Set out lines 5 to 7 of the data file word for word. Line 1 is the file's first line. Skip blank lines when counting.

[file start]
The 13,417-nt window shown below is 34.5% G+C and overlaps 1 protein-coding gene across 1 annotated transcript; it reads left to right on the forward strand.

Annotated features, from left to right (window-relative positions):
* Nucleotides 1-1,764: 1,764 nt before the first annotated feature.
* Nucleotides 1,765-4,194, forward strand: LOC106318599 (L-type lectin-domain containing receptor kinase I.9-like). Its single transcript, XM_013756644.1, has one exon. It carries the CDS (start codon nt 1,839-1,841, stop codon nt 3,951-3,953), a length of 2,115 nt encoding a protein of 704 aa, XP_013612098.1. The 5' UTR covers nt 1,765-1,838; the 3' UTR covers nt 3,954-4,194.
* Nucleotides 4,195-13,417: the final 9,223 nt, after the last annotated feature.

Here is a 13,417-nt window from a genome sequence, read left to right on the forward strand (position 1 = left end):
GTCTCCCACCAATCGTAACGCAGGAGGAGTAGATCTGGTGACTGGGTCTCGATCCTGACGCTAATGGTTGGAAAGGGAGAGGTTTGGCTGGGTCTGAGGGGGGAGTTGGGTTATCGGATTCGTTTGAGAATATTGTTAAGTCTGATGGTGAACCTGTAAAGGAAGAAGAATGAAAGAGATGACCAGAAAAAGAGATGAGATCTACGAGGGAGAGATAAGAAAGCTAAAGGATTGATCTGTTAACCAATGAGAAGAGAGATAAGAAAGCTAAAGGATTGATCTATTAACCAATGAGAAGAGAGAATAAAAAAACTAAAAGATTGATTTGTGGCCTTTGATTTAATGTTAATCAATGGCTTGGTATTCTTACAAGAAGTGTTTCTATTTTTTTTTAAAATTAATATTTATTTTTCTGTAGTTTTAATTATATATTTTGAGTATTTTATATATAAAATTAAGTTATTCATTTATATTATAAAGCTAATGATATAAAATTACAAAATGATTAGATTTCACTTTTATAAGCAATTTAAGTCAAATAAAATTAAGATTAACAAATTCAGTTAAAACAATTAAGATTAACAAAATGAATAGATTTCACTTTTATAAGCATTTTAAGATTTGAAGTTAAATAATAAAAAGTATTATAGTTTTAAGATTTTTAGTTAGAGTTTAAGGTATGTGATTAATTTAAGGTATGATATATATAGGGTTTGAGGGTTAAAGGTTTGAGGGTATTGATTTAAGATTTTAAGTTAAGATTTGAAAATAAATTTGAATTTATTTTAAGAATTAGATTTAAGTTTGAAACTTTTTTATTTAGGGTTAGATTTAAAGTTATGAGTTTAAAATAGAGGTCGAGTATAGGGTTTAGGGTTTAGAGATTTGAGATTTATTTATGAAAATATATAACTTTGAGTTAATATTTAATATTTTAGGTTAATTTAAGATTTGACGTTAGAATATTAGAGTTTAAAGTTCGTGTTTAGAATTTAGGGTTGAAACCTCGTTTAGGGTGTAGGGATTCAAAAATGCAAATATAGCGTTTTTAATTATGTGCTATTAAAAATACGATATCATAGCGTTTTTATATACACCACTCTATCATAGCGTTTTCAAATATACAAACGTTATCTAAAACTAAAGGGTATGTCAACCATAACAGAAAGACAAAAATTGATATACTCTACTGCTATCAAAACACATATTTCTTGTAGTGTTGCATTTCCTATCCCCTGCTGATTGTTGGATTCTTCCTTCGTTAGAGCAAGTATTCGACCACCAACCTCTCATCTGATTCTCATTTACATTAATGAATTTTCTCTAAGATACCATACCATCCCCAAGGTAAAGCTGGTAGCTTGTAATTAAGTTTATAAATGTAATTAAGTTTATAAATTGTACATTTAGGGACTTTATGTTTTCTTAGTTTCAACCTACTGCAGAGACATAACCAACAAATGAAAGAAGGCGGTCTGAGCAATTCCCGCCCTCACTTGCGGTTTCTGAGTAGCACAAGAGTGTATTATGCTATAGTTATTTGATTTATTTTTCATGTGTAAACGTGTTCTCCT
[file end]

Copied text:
* Nucleotides 4,195-13,417: the final 9,223 nt, after the last annotated feature.

Here is a 13,417-nt window from a genome sequence, read left to right on the forward strand (position 1 = left end):
GTCTCCCACCAATCGTAACGCAGGAGGAGTAGATCTGGTGACTGGGTCTCGATCCTGACGCTAATGGTTGGAAAGGGAGAGGTTTGGCTGGGTCTGAGGGGGGAGTTGGGTTATCGGATTCGTTTGAGAATATTGTTAAGTCTGATGGTGAACCTGTAAAGGAAGAAGAATGAAAGAGATGACCAGAAAAAGAGATGAGATCTACGAGGGAGAGATAAGAAAGCTAAAGGATTGATCTGTTAACCAATGAGAAGAGAGATAAGAAAGCTAAAGGATTGATCTATTAACCAATGAGAAGAGAGAATAAAAAAACTAAAAGATTGATTTGTGGCCTTTGATTTAATGTTAATCAATGGCTTGGTATTCTTACAAGAAGTGTTTCTATTTTTTTTTAAAATTAATATTTATTTTTCTGTAGTTTTAATTATATATTTTGAGTATTTTATATATAAAATTAAGTTATTCATTTATATTATAAAGCTAATGATATAAAATTACAAAATGATTAGATTTCACTTTTATAAGCAATTTAAGTCAAATAAAATTAAGATTAACAAATTCAGTTAAAACAATTAAGATTAACAAAATGAATAGATTTCACTTTTATAAGCATTTTAAGATTTGAAGTTAAATAATAAAAAGTATTATAGTTTTAAGATTTTTAGTTAGAGTTTAAGGTATGTGATTAATTTAAGGTATGATATATATAGGGTTTGAGGGTTAAAGGTTTGAGGGTATTGATTTAAGATTTTAAGTTAAGATTTGAAAATAAATTTGAATTTATTTTAAGAATTAGATTTAAGTTTGAAACTTTTTTATTTAGGGTTAGATTTAAAGTTATGAGTTTAAAATAGAGGTCGAGTATAGGGTTTAGGGTTTAGAGATTTGAGATTTATTTATGAAAATATATAACTTTGAGTTAATATTTAATATTTTAGGTTAATTTAAGATTTGACGTTAGAATATTAGAGTTTAAAGTTCGTGTTTAGAATTTAGGGTTGAAACCTCGTTTAGGGTGTAGGGATTCAAAAATGCAAATATAGCGTTTTTAATTATGTGCTATTAAAAATACGATATCATAGCGTTTTTATATACACCACTCTATCATAGCGTTTTCAAATATACAAACGTTATCTAAAACTAAAGGGTATGTCAACCATAACAGAAAGACAAAAATTGATATACTCTACTGCTATCAAAACACATATTTCTTGTAGTGTTGCATTTCCTATCCCCTGCTGATTGTTGGATTCTTCCTTCGTTAGAGCAAGTATTCGACCACCAACCTCTCATCTGATTCTCATTTACATTAATGAATTTTCTCTAAGATACCATACCATCCCCAAGGTAAAGCTGGTAGCTTGTAATTAAGTTTATAAATGTAATTAAGTTTATAAATTGTACATTTAGGGACTTTATGTTTTCTTAGTTTCAACCTACTGCAGAGACATAACCAACAAATGAAAGAAGGCGGTCTGAGCAATTCCCGCCCTCACTTGCGGTTTCTGAGTAGCACAAGAGTGTATTATGCTATAGTTATTTGATTTATTTTTCATGTGTAAACGTGTTCTCCT